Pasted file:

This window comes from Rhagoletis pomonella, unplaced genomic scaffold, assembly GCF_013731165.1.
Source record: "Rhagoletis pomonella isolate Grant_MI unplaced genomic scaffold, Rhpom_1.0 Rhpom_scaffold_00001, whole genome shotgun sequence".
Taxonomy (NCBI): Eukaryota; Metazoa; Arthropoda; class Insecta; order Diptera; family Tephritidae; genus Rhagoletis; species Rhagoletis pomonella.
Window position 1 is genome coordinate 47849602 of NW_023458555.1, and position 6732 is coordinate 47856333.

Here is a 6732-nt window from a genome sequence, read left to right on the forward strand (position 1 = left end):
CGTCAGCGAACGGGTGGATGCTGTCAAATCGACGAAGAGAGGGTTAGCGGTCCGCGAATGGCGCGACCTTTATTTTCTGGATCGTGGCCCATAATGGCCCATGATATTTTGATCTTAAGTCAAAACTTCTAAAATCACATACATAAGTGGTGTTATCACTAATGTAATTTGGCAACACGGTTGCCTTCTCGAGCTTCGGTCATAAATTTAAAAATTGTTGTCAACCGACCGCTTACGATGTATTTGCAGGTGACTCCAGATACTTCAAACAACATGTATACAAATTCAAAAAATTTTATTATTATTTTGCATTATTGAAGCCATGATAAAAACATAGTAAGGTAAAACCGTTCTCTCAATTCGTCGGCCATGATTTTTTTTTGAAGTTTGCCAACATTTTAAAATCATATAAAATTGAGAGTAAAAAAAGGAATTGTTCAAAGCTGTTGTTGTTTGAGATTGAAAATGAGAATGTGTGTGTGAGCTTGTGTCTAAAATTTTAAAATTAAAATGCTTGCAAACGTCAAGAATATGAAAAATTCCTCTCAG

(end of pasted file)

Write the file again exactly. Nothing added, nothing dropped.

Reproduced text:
This window comes from Rhagoletis pomonella, unplaced genomic scaffold, assembly GCF_013731165.1.
Source record: "Rhagoletis pomonella isolate Grant_MI unplaced genomic scaffold, Rhpom_1.0 Rhpom_scaffold_00001, whole genome shotgun sequence".
Taxonomy (NCBI): Eukaryota; Metazoa; Arthropoda; class Insecta; order Diptera; family Tephritidae; genus Rhagoletis; species Rhagoletis pomonella.
Window position 1 is genome coordinate 47849602 of NW_023458555.1, and position 6732 is coordinate 47856333.

Here is a 6732-nt window from a genome sequence, read left to right on the forward strand (position 1 = left end):
CGTCAGCGAACGGGTGGATGCTGTCAAATCGACGAAGAGAGGGTTAGCGGTCCGCGAATGGCGCGACCTTTATTTTCTGGATCGTGGCCCATAATGGCCCATGATATTTTGATCTTAAGTCAAAACTTCTAAAATCACATACATAAGTGGTGTTATCACTAATGTAATTTGGCAACACGGTTGCCTTCTCGAGCTTCGGTCATAAATTTAAAAATTGTTGTCAACCGACCGCTTACGATGTATTTGCAGGTGACTCCAGATACTTCAAACAACATGTATACAAATTCAAAAAATTTTATTATTATTTTGCATTATTGAAGCCATGATAAAAACATAGTAAGGTAAAACCGTTCTCTCAATTCGTCGGCCATGATTTTTTTTTGAAGTTTGCCAACATTTTAAAATCATATAAAATTGAGAGTAAAAAAAGGAATTGTTCAAAGCTGTTGTTGTTTGAGATTGAAAATGAGAATGTGTGTGTGAGCTTGTGTCTAAAATTTTAAAATTAAAATGCTTGCAAACGTCAAGAATATGAAAAATTCCTCTCAG